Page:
Due to some enchantment or other, they are all frozen for ever at age 18 and duck and dive, evading Obsidian's security guards and traffic cops - TLT's automotive sidekick certainly perked up at their fate.
Directed by Jay Scheid, the fantastically talented cast on the fantastically conceived set, complete with stunning videos by Finn Ross, sweep the audience along with a raft of Steinman songs, some well-known, some lesser-known and a couple of new creations under the direction of Musical Supervisor Michael Reed.
With design by Jon Bausor reminiscent of many an album cover from when we spotty teens played those round vinyl discs found therein, it certainly lives up to the adjective spectacular and it's loud - headbanging loud and then some.
Teamed up with this is the retro-parody or just plain clunky choreography, depending on your point of view, by Emma Portner plus Patrick Woodroffe's rather more fluent lighting and Gareth Owen's sound design.
So whaddya we think of it? Bat Out Of Hell feels like An Experience - one which would work exceptionally well touring as a stadium show in the United States.
The old favourites are all there including the eponymous Bat Out Of Hell, loosely integrated into a bonkers' plot. So there's every opportunity to print out the lyrics and sing along - unless you're of operatic volume, you won't be heard in any case. If loud isn't your bag and you're still curious, you might want to sit up in The Gods.
Projecting ourselves int a utopian musical theatre future, a cut-down version at a fringe venue might be interesting (but we doubt that would happen before - the movie ...??)!
We enjoyed it as one-off but we wouldn't want to go again and again. However that's a matter of taste rather than the musical production values. It's an amber/green light from TLT and her (heavy metal) petrolhead sidekick.
Thursday, 22 June 2017
by Ferdinand Von Schirach
A Question of Intent
In Peter Weiss's searing stage docu-drama The Investigation using extracts from the real-life Frankfurt Trials after World War II, there is a small but telling moment when we hear that there was a form of justice within Nazi concentration camps.
Military guards were disciplined for stealing from the piles of belongings gathered from those incarcerated and murdered in the camp. This was seen as a major infraction, whereas what was happening in the camp was seen as routine and legal.
And it doesn't seem as if any of the guards in their defence protested "You're killing and robbing thousands, millions and you're accusing me of stealing?"
This could be seen as satire - if it hadn't really happened.
We didn't know the background of Ferdinand von Schirach, the writer of Terror, the "You decide" courtroom drama directed by Sean Holmes and translated by David Tushingham, before we read about him after the event.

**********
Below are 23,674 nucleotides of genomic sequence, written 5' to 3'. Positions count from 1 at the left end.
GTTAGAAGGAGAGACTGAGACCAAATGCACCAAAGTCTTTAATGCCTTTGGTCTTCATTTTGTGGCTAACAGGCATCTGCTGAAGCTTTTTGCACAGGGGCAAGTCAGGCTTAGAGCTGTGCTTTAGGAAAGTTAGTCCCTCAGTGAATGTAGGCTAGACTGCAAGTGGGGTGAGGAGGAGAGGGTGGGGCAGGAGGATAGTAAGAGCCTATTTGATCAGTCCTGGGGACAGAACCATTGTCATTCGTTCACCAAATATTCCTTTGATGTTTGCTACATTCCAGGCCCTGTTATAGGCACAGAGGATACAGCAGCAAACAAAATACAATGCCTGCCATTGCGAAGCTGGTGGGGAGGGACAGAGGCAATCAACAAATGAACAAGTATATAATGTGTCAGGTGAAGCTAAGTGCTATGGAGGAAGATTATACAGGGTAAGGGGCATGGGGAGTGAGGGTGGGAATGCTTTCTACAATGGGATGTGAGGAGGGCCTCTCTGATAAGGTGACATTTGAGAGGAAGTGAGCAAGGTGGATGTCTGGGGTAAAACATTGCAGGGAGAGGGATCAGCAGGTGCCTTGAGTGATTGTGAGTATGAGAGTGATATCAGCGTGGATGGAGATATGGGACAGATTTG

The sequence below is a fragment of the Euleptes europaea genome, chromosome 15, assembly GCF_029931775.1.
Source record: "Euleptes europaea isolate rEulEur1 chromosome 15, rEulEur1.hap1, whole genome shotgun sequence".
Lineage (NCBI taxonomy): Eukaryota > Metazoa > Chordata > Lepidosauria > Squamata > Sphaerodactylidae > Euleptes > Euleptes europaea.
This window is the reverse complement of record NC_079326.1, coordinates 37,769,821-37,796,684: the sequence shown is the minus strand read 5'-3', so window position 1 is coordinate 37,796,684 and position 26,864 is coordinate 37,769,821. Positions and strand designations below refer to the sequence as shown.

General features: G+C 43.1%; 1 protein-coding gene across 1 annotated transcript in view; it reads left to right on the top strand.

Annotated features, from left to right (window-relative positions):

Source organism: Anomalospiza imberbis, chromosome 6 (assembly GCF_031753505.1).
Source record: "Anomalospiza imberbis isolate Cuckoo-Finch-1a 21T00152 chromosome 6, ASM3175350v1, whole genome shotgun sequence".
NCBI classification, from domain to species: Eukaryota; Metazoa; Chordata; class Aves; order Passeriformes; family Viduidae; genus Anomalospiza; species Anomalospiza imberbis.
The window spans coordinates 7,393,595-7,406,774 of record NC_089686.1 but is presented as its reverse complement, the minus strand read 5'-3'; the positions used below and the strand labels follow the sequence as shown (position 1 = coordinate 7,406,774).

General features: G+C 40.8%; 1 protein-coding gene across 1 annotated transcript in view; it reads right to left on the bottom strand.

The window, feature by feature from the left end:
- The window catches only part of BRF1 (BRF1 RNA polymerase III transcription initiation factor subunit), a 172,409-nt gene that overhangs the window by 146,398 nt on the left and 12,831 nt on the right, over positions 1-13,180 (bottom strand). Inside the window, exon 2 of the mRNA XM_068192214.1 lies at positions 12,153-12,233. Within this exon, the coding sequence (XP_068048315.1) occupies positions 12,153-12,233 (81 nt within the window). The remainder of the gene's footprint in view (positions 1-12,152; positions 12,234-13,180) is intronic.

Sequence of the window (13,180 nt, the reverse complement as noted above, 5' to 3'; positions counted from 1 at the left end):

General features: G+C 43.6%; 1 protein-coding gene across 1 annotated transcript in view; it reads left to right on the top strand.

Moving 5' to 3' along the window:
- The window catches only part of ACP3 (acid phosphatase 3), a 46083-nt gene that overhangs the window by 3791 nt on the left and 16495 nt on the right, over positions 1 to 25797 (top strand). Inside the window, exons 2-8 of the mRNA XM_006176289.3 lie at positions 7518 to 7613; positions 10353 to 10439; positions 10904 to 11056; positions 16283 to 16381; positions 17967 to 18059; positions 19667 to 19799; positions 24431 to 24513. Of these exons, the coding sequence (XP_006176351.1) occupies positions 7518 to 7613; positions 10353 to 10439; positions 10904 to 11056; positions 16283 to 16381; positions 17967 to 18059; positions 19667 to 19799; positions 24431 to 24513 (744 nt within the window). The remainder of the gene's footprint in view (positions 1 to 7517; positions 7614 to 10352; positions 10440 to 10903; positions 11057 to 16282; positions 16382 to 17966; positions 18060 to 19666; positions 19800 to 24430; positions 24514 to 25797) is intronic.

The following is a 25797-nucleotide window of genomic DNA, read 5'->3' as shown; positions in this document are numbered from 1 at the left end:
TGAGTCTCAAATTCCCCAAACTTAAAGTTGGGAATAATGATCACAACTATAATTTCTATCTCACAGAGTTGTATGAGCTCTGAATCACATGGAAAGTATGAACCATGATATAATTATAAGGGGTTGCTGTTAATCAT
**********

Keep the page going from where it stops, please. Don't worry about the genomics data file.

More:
Terror strikes us as a couched - rather too couched - satiric analysis of legal misdirection and diversion where the supposed moral conundrum can easily be dismantled in one sentence and the binary vote at the end is a palpable nonsense.
A rapid response military fighter pilot Lars Koch (Ashley Zanghaza) deployed when a civilian airplane is highjacked by a terrorist makes the decision to shoot the plane down against orders and against German constitutional law.
The motivation? The plane carrying just over 160 passengers was heading for the Allianz stadium in Munich where there were 70,000 people. Is he guilty of murder?
All the audience aka voters are promoted flatteringly by judge (Tanya Moodie) to the status of "lay judges" and the very narrow remit laid before them.
If you decide to go to Terror, by the end you might be ruminating on a seemingly knotty moral conundrum.
Alternatively you might agree even a seemingly democratic electronic voting process can become the gateway to a coup if the judge, pilot, lawyers and even the court usher, who also stands by, is so inclined.
You might, on the other hand, accept the authority of the court and view the statements made by the judge, the lawyers and the questioning of two witnesses as transparent.
Or you might question why there are only two witnesses, the military air traffic controller Lieutenant Colonel Christian Lauterbach (John Lightbody) and a passenger's wife named as "joint plaintiff" Franziska Meiser (Shanaya Rafaat) with everything else second hand through the judges and lawyers.
We'll make no bones about it. Having heard the evidence from two witnesses, the questioning and speeches of the prosecution (Forbes Masson) and defence (Emma Fielding) lawyers and something from the pilot, TLT refused to vote.
She might not be the only one because the number of abstainers was not counted - in fact we don't even know whether the final result was truly the way the audience voted.
TLT will also nip in here and say that a fact laid out by the prosecution and confirmed by the military witness demolished all subsequent arguments, although it was not included in the topsy turvy process when the judge summed up after the verdict.